"Students should join a learning community because they are the foundation of your college career. Leaning communities get you involved with other students who are in the same class as you. This allows students to easily meet each other and form study groups. Learning communities are also externally important for networking and creating friendships. Interacting with students of either the same or different major allows students to form friendships that could last a lifetime. Also, the advisors of the learning community are a great network source, as they have had previous students going through the same thing you are. Learning communities helped me become the best I could be." -Michael
A student should join a learning community because it will not only provide personal development but professional development as well. Students will make endless personal and professional connections that will ultimately lead them onto a path of success. Students will be mentored and led by successful upperclassmen students and an instructor who has a passion to serve the learning community and provide students with the necessary resources to be successful. I believe joining a learning community is vital to success and would highly recommend it.—Christopher
Majors Eligible to Join
Any engineering major.
Get the LEAD edge! The LEAD Learning Community is structured to support multicultural engineering students taking basic program courses (Chemistry, Math, and Physics).
The LEAD Living and Learning Community offers four main components:
- Orientation courses in the fall (Engr 104) and spring (Engr 105)
- Peer mentoring
- A residential/living component
- Course-clustered “learning teams”
The LEAD Learning Community is designed to assist in the development of the academic, professional and social support network of multicultural (African American, Latino/a American, Asian American, Native American, & Multi-racial) engineering students. LEAD Learning Community participants engage in professional development seminars, industrial plant visits, out-of-class community building activities, informal opportunities to interact with faculty and staff in the College of Engineering, and leadership and community service/volunteer experiences. In addition, LEAD members are assigned academic peer mentors who facilitate daily study sessions and assist with their transition to Iowa State University and the College of Engineering.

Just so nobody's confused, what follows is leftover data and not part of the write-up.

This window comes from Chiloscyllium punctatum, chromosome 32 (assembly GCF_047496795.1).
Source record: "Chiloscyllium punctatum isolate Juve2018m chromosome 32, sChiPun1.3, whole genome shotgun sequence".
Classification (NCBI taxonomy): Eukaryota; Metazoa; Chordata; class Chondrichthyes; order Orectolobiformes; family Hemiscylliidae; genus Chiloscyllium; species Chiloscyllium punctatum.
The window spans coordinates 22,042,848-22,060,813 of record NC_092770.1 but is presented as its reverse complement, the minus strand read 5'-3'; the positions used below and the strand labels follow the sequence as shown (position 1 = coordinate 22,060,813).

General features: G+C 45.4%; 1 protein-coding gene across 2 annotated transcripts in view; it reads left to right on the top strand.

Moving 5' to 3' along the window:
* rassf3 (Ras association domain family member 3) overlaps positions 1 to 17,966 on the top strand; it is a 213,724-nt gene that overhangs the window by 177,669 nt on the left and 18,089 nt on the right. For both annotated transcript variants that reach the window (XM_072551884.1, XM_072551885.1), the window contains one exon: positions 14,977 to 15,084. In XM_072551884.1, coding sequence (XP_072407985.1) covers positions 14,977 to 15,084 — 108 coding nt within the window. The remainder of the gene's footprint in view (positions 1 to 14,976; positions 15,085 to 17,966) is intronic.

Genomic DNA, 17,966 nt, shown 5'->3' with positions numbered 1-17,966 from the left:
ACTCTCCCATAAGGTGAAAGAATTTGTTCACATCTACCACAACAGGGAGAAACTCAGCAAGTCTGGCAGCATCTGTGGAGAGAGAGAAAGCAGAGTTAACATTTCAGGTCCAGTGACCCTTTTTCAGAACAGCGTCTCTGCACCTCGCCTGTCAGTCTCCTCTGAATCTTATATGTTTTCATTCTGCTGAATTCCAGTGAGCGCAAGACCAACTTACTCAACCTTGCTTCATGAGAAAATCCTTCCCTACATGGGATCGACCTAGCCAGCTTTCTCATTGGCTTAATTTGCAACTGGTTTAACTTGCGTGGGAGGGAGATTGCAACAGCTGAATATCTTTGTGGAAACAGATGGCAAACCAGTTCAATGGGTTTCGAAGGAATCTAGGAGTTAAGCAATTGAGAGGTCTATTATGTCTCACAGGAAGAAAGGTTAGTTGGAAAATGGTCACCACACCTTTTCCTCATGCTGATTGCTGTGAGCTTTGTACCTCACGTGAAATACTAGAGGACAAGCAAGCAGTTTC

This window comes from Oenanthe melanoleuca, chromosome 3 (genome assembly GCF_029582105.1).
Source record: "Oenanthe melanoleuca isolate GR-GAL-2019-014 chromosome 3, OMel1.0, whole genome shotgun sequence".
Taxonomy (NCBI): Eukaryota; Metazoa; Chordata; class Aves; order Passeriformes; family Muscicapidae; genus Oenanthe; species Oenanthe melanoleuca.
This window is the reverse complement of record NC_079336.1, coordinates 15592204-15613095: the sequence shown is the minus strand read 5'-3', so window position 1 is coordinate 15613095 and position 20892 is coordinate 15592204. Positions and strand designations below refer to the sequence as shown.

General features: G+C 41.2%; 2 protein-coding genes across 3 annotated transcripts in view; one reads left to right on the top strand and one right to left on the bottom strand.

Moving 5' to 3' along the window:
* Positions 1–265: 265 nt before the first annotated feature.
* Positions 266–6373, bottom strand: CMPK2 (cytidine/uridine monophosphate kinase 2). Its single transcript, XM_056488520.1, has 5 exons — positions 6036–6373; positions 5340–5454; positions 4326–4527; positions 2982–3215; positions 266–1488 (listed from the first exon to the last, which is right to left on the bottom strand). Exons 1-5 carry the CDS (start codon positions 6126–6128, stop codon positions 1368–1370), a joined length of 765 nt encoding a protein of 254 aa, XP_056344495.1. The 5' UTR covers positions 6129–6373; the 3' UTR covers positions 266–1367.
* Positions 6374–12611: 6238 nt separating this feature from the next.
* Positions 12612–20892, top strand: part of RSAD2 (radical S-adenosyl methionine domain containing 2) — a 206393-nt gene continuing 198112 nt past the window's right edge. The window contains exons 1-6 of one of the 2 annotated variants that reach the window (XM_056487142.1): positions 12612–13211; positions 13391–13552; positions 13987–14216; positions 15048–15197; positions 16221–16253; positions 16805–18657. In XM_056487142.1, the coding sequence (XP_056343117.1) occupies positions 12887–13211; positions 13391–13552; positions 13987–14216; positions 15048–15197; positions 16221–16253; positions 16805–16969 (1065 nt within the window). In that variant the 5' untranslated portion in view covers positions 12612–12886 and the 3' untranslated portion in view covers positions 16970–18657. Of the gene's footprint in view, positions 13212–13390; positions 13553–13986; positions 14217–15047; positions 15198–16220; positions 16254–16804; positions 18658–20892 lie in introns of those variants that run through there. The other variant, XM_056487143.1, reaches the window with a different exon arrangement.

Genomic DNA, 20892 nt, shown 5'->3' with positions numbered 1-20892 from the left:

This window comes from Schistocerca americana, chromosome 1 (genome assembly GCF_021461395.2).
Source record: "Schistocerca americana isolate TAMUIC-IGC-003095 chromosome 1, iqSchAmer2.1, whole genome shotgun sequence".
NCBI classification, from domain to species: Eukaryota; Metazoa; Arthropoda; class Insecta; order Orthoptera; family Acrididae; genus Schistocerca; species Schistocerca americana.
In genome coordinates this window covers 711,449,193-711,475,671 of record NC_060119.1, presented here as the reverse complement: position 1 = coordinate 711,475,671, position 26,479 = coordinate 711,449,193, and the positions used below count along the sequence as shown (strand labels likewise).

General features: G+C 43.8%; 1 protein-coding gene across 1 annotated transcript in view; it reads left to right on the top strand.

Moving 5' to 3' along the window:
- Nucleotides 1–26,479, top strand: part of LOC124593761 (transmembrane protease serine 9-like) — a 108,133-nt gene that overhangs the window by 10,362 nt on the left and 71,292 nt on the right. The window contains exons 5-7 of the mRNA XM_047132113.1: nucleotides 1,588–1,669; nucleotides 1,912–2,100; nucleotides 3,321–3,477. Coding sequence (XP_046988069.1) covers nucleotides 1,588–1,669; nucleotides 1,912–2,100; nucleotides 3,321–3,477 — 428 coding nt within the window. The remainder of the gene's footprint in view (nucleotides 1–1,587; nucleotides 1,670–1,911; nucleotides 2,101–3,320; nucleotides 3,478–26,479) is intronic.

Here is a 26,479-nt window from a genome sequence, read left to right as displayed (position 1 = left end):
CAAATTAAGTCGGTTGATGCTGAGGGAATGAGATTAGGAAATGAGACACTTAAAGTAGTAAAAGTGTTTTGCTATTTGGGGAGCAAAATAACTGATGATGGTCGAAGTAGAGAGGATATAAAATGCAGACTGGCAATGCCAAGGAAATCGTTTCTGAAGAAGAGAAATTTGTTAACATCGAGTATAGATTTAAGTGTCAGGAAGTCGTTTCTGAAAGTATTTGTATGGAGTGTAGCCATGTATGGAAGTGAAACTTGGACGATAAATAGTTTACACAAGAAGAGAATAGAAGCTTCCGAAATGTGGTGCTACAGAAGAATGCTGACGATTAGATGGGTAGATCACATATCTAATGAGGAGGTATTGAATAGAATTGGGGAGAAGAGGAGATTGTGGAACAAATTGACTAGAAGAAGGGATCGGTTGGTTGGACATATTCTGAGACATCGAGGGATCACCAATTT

Students who choose to participate in the residential component of the LEAD Learning Community get the added benefit of living on the same residence hall floor with other multicultural engineering students and having the support of a residential peer mentor that lives on the floor and assists in the facilitation of extra-curricular activities.
The LEAD Residential Learning Community is offered in conjunction with the ISU Department of Residence and is housed in Friley Hall on Meeker House.
To sign up for a residential learning community, simply select your learning community preference when filling out your Department of Residence contract in the Housing portal. You can go in and update or change your learning community preference information at any time up until the deadline without losing your “priority date.”
Once enrolled in the residential option of the LEAD Learning Community, registration for the course-clustered learning team takes place during summer orientation in the month of June.